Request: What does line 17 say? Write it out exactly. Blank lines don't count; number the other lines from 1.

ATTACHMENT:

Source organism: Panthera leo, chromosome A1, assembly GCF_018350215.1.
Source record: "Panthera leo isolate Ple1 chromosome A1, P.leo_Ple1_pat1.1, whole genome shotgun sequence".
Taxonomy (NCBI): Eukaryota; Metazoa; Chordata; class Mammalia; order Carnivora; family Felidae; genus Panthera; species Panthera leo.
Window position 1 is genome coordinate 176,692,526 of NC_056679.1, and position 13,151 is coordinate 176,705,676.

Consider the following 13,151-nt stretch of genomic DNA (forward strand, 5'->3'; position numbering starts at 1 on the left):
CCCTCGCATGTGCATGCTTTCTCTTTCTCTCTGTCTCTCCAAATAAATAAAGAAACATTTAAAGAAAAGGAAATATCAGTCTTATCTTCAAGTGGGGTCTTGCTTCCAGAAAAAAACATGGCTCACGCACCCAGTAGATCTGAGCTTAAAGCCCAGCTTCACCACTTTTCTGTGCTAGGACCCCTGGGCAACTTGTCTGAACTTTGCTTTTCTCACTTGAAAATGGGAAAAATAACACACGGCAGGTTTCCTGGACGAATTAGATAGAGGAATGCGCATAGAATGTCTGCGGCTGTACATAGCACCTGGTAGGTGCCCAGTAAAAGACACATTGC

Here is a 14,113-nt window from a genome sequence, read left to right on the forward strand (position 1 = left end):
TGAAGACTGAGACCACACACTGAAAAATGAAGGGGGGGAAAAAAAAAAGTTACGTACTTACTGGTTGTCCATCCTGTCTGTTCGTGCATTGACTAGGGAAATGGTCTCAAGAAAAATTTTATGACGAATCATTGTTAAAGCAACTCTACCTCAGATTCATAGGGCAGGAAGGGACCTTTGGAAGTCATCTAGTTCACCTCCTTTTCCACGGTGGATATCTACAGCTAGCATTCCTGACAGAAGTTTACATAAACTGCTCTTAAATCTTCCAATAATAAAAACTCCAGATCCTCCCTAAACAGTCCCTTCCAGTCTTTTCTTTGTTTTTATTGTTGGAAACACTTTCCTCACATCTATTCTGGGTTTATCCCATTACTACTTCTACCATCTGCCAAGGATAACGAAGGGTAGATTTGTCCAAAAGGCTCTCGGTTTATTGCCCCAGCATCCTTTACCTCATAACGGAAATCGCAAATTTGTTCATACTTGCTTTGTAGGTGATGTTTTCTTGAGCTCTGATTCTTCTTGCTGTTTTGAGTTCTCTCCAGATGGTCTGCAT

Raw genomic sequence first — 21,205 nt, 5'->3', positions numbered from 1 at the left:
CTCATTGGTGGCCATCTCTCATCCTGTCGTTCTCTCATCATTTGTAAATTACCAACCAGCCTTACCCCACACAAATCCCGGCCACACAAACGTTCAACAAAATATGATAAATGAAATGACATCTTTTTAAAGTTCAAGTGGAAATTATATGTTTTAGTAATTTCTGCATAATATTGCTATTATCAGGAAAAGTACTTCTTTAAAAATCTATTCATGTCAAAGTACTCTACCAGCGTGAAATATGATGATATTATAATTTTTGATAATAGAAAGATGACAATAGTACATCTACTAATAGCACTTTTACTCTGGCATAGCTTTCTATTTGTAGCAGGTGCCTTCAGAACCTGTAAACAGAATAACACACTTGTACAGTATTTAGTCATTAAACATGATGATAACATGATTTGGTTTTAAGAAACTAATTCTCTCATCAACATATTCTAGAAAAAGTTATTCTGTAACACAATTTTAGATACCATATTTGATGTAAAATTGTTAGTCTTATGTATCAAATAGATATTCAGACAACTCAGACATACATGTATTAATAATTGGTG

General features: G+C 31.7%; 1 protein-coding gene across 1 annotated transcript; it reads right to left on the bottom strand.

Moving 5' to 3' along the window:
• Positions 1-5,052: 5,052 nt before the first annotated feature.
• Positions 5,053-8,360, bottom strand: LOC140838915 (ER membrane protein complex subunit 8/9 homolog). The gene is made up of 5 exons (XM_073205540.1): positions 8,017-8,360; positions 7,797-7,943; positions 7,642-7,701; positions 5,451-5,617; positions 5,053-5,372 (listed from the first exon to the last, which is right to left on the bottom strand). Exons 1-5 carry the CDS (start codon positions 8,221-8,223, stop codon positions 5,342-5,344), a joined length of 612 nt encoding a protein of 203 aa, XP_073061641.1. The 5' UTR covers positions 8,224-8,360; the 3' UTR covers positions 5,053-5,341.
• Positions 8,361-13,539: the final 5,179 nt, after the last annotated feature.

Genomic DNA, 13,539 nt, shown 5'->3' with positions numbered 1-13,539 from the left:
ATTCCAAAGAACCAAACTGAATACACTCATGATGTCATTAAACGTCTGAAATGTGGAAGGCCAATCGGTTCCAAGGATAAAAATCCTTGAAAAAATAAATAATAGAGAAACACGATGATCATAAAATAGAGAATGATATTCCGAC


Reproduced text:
ATTCCAAAGAACCAAACTGAATACACTCATGATGTCATTAAACGTCTGAAATGTGGAAGGCCAATCGGTTCCAAGGATAAAAATCCTTGAAAAAATAAATAATAGAGAAACACGATGATCATAAAATAGAGAATGATATTCCGAC